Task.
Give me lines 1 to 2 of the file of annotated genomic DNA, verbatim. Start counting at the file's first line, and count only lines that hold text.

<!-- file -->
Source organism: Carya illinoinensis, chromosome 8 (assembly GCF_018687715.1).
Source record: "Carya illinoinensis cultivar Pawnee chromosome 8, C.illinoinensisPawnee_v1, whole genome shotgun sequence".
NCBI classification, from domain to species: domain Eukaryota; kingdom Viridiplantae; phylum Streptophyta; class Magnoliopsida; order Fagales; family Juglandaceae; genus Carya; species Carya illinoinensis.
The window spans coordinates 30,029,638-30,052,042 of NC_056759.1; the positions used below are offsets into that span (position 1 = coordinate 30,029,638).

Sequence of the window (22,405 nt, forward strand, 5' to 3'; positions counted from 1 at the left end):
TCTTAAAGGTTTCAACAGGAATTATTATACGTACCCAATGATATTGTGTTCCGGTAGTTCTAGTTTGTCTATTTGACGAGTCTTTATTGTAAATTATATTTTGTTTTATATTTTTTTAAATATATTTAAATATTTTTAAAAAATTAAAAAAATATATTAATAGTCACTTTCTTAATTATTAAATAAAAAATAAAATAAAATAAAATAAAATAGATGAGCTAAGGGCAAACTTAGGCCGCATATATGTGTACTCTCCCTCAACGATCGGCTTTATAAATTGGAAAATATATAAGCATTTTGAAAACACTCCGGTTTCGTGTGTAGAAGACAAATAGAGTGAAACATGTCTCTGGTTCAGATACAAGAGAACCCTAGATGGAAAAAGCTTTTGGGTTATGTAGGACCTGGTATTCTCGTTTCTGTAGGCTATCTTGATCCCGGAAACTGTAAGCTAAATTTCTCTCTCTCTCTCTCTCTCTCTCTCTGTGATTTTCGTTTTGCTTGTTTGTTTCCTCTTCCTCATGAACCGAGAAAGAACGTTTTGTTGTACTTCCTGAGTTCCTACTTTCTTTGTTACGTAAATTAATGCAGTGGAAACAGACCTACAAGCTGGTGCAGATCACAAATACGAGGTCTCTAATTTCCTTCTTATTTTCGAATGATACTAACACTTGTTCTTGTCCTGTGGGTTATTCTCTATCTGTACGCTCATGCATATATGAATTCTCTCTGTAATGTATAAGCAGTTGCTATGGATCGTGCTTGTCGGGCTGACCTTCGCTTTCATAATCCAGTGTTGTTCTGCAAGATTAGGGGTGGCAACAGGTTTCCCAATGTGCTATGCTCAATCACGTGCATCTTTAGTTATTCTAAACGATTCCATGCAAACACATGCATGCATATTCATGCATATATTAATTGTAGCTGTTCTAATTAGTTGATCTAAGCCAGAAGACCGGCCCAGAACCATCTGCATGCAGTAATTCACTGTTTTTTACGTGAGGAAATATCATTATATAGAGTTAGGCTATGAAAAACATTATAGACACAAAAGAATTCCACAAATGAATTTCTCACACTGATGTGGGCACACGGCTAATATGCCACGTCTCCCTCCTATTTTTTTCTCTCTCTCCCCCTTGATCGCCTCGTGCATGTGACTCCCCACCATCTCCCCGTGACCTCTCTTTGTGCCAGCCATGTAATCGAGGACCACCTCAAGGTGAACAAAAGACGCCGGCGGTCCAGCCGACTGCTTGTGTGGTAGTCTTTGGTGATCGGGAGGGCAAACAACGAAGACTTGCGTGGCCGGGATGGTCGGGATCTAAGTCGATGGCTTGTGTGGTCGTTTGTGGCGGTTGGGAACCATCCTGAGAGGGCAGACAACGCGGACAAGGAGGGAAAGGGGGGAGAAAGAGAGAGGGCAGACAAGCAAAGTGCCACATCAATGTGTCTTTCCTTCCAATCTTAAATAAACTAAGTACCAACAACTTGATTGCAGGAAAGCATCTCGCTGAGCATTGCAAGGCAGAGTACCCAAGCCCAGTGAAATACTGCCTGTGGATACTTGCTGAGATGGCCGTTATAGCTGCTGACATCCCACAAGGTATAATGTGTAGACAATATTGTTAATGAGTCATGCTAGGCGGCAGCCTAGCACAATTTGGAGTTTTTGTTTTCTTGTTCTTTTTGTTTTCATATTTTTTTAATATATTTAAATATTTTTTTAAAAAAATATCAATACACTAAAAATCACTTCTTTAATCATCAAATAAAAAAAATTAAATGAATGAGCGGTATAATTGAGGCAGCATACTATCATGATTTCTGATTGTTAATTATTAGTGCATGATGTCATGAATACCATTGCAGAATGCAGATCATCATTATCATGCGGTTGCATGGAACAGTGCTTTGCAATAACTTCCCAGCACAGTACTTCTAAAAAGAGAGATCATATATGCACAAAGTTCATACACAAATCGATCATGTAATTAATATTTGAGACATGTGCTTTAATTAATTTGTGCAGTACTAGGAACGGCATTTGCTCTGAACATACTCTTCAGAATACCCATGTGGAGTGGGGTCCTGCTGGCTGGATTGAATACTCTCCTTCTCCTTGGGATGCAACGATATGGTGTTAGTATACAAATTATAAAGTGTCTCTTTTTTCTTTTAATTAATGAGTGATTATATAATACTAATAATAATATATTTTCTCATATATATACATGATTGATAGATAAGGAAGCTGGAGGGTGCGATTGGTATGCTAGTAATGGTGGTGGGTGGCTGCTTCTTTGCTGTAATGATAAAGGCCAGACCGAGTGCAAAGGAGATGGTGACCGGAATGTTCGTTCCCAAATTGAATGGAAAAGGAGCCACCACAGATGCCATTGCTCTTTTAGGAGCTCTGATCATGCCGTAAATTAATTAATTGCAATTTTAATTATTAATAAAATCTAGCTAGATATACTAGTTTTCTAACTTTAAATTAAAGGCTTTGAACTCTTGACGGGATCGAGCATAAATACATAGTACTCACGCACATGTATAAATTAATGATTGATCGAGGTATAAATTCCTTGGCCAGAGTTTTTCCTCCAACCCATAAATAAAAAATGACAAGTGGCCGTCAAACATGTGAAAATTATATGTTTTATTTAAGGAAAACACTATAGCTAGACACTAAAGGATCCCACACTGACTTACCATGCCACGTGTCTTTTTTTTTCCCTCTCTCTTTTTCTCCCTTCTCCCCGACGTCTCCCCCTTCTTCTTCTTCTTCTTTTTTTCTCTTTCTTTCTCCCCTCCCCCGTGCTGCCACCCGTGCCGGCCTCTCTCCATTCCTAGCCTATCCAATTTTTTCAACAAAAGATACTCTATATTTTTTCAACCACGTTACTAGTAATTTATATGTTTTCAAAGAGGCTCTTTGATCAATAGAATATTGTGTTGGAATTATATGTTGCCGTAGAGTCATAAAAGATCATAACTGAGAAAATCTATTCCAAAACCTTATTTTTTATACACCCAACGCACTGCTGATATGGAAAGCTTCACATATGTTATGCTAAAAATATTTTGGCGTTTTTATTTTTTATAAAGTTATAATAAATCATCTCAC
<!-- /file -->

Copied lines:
Source organism: Carya illinoinensis, chromosome 8 (assembly GCF_018687715.1).
Source record: "Carya illinoinensis cultivar Pawnee chromosome 8, C.illinoinensisPawnee_v1, whole genome shotgun sequence".